Tag Archives: january

Dolly Parton’s Birthday

Photo of Dolly PARTONJanuary 19 is country music legend Dolly Parton’s birthday!

Parton was born in 1946 in Sevierville, Tennessee, and was one of 12 children born to tabacco farmer Robert Lee Parton and his wife, Avie Lee. Her childhood was spent on a rundown farm in the Great Smokey Mountains, and when she recounts stories of her family life, she describes their financial situation as “dirt poor.” Music played an important role in her life, even as a child, where her first exposure came from her mother singing to her, and the hymns they sang together in church. She was gifted her first guitar from a relative, and immediately began playing and writing her own music.

By age 10, Parton began performing on television and radio shows in eastern Tennessee, and made her first appearance on the Grand Ole Opry a mere three years later. She met musician Johnny Cash while performing at the Grand Ole Opry, and he encouraged her to follow her dreams of becoming a musician. In 1964, the day after she graduated from high school, Parton moved to Nashville to pursue a career in country music.

She was first hired as a songwriter, but soon moved on to recording her own songs. Her first big break came in 1967 when Porter Wagoner invited her to partner with him on his show. In the following years, the duo recorded several number one hits and Parton was signed to RCA, where she began recording solo material. Her first solo number one hit was “Joshua” in 1971, and was soon followed by “Jolene” in 1973, and “I Will Always Love You,” which was written about her split from Wagoner, in 1974. After seven years of recording hits with Wagoner, Parton’s fame began to overshadow his, and she decided to break out on her own.

In 1975 and 1976, Parton won the Country Music Award for best female vocalist. She crossed over into pop music with 1977′s “Here You Come Again,” which topped country and pop charts and won the artist her first Grammy Award. She skyrocketed into mainstream fame in the 1980s when she also began her acting career. She starred in 9 to 5, which proved to be successful on many levels for Parton. For her role, she received a Golden Globe nomination for best actress in a musical or comedy, and an Academy Award nomination for her original song for the movie “9 to 5.” Two years later, she received another Golden Globe nomination for her role in The Best Little Whorehouse in Texas and introduced a whole new generation to her hit song “I Will Always Love You.”

Aside from her music and acting career, Dolly has pursued many other ventures including the opening of her own theme park in 1986 called “Dollywood,” which is located in the Smokey Mountains of Tennessee. She has also put forth many efforts in helping with children’s literacy including her Imagination Library, Dixie Stampede, and Pirates Voyage.

Dolly Parton performing during her Better Day World Tour.

Dolly Parton performing during her Better Day World Tour.

In her career spanning over 40 years, Parton has paved the way for other female country musicians and has become the most honored female country performer of all time. Her long list of awards and achievements includes 25 RIAA certified gold, platinum and multi-platinum awards, 25 number 1 Billboard Country hits, 41 top 10 country albums, and 110 charted songs. She has sold over 100 million records worldwide, earned 8 Grammy awards, 2 Academy Award nominations, 10 Country Music Association Awards, 5 Academy of Country Music Awards, 3 American Music Awards, and she is only one of five women to win the Country Music Association’s Entertainer of the Year Award. She was inducted into the Country Music Hall of Fame in 1999 and has composed over 3,000 songs in her lifetime.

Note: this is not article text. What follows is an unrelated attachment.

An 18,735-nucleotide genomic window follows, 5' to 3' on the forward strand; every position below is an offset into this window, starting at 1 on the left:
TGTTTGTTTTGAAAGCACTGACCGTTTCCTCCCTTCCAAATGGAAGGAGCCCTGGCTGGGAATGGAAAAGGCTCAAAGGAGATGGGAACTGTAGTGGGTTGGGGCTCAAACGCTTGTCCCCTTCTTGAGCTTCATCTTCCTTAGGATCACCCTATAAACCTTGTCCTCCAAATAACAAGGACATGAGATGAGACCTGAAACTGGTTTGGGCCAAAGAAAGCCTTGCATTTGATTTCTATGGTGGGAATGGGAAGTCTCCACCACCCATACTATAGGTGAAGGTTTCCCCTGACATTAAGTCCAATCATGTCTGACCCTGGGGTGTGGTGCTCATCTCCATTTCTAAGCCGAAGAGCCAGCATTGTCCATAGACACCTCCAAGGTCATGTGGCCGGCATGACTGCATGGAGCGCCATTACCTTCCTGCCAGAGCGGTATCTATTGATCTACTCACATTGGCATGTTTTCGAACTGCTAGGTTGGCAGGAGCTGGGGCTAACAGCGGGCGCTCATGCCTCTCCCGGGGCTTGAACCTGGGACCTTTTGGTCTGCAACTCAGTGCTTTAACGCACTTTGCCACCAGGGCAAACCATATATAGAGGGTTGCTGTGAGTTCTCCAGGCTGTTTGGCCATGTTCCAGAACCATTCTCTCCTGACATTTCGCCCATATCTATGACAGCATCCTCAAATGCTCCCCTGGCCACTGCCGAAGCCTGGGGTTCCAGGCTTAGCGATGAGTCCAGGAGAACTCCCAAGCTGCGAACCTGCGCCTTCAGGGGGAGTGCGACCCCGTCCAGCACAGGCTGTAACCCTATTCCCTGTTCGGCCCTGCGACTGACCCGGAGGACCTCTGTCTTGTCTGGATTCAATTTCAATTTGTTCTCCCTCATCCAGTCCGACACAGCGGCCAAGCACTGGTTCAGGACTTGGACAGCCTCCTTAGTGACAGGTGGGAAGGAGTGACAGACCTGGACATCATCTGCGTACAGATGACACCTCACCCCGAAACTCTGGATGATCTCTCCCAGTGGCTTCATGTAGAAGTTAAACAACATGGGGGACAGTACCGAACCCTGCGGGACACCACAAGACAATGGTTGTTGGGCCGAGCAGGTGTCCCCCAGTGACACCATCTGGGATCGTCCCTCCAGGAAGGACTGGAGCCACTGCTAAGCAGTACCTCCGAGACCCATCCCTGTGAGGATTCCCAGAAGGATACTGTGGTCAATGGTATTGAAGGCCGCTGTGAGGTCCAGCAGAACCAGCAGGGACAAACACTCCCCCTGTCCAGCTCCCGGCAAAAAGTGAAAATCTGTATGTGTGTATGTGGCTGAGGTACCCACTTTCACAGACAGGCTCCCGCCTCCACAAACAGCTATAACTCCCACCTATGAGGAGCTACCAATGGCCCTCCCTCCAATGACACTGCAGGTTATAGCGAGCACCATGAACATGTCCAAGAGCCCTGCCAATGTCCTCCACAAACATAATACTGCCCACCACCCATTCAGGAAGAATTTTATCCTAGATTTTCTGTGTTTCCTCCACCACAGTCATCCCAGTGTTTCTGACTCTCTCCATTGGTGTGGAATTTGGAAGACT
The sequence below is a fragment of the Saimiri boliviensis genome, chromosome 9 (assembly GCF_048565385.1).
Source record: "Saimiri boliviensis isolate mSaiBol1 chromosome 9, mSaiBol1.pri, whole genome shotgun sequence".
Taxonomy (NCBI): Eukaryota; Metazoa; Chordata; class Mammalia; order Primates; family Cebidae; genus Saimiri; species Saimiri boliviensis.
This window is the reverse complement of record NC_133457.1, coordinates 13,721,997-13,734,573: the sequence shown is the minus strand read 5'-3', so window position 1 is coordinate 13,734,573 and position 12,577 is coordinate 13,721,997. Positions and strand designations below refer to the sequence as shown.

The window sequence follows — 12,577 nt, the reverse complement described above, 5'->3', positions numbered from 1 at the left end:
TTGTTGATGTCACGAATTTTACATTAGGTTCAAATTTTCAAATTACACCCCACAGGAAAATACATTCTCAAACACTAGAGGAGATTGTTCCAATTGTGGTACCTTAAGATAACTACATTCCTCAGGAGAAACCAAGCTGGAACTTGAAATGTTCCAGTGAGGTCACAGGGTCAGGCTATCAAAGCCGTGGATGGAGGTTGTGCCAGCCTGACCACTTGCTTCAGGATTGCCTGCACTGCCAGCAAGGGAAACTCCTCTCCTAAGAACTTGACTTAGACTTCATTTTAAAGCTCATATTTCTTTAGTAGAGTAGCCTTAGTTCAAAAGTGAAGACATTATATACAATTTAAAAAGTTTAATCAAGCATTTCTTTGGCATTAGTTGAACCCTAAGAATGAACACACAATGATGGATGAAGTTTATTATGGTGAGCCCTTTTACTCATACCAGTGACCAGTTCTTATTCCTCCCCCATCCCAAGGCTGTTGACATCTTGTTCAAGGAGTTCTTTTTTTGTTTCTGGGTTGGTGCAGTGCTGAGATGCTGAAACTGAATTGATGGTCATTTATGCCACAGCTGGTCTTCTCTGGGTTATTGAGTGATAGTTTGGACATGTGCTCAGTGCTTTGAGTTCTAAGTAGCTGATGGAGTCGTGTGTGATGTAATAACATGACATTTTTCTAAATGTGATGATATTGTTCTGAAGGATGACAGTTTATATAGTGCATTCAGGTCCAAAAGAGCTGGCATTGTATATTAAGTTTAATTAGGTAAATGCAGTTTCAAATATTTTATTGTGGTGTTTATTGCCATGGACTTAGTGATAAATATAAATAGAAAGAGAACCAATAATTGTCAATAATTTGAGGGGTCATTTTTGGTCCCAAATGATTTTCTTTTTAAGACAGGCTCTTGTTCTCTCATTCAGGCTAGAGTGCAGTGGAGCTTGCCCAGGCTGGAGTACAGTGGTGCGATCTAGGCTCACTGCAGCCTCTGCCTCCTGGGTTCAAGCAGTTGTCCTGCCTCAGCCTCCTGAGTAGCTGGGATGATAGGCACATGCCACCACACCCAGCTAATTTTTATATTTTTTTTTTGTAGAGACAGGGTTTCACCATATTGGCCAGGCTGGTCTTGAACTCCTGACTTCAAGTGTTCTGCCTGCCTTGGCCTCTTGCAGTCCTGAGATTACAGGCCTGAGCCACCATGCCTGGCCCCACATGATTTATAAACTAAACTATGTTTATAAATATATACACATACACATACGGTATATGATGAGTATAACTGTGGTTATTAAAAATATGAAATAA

Never giving up on her life’s work, Dolly performed across the world in 2011 on her Better Day World Tour, which grossed over $34 million. Dolly once said in an interview, “My music is what took me everywhere I’ve been and everywhere I will go. It’s my greatest love. I can’t abandon it. I’ll always keep making records.”

Sources: Biography.com, Wikipedia, IMDB

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Jason Segel’s Birthday

segel-bdayJanuary 18 is Jason Segel’s birthday! You may know this 6’4″ comedic actor from his role as Marshall Eriksen in the hit TV series How I Met Your Mother, or his work in big screen comedies like Forgetting Sarah Marshall, I Love You, Man; and The Muppets.

Segel was born in 1980 in Los Angeles. He grew up in a wealthy neighborhood due to his father’s profession as a lawyer. He attended a Christian elementary school when he was younger, despite the fact that he was raised Jewish. Already standing out for his religious background at school, he also reached his full height of 6’4″ at the age of 12, and described himself as, ”this weird, gangly kid who was like ET trying to figure out how his limbs worked.” To add to his quirkiness, Segel was a fan of puppetry and began making movies on his own as a young teen.

When attending Harvard-Westlake School, Segel took advantage of his tall stature and joined the basketball team. It wasn’t until his senior year, however, that he discovered his passion for acting. Segel then decided to pass up going to college in favor of pursuing a career in acting. He was cast at age 18 in Judd Apatow’s new high school dramatic comedy Freaks and Geeks. It was here that he first met and worked with future acting buddies James Franco and Seth Rogan. Though the show was cancelled after only one season, it would go on to grow a huge cult following.